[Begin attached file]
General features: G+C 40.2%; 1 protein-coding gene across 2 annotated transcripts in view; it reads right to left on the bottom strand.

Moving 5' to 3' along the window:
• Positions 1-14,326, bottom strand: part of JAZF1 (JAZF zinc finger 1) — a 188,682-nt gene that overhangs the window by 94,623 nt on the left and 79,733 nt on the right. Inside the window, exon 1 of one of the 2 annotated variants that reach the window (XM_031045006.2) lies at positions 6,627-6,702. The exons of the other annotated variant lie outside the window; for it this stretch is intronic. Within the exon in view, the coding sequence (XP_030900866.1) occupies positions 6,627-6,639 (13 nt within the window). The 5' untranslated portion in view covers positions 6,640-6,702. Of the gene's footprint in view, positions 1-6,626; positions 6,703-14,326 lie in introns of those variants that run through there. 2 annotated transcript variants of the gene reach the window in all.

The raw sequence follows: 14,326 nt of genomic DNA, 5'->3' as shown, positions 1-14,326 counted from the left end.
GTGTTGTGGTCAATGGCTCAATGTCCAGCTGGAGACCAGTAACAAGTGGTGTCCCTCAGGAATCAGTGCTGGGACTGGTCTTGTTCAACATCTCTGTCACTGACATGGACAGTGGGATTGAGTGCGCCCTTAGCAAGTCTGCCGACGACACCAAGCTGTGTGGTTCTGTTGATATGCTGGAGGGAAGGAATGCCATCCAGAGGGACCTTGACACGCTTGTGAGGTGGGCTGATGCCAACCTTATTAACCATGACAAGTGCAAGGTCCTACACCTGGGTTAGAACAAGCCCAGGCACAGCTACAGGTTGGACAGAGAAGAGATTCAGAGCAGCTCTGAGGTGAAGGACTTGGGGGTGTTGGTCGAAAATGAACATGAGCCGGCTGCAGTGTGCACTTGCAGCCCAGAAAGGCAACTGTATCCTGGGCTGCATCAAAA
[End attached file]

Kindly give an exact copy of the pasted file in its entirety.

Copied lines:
General features: G+C 40.2%; 1 protein-coding gene across 2 annotated transcripts in view; it reads right to left on the bottom strand.

Moving 5' to 3' along the window:
• Positions 1-14,326, bottom strand: part of JAZF1 (JAZF zinc finger 1) — a 188,682-nt gene that overhangs the window by 94,623 nt on the left and 79,733 nt on the right. Inside the window, exon 1 of one of the 2 annotated variants that reach the window (XM_031045006.2) lies at positions 6,627-6,702. The exons of the other annotated variant lie outside the window; for it this stretch is intronic. Within the exon in view, the coding sequence (XP_030900866.1) occupies positions 6,627-6,639 (13 nt within the window). The 5' untranslated portion in view covers positions 6,640-6,702. Of the gene's footprint in view, positions 1-6,626; positions 6,703-14,326 lie in introns of those variants that run through there. 2 annotated transcript variants of the gene reach the window in all.

The raw sequence follows: 14,326 nt of genomic DNA, 5'->3' as shown, positions 1-14,326 counted from the left end.
GTGTTGTGGTCAATGGCTCAATGTCCAGCTGGAGACCAGTAACAAGTGGTGTCCCTCAGGAATCAGTGCTGGGACTGGTCTTGTTCAACATCTCTGTCACTGACATGGACAGTGGGATTGAGTGCGCCCTTAGCAAGTCTGCCGACGACACCAAGCTGTGTGGTTCTGTTGATATGCTGGAGGGAAGGAATGCCATCCAGAGGGACCTTGACACGCTTGTGAGGTGGGCTGATGCCAACCTTATTAACCATGACAAGTGCAAGGTCCTACACCTGGGTTAGAACAAGCCCAGGCACAGCTACAGGTTGGACAGAGAAGAGATTCAGAGCAGCTCTGAGGTGAAGGACTTGGGGGTGTTGGTCGAAAATGAACATGAGCCGGCTGCAGTGTGCACTTGCAGCCCAGAAAGGCAACTGTATCCTGGGCTGCATCAAAA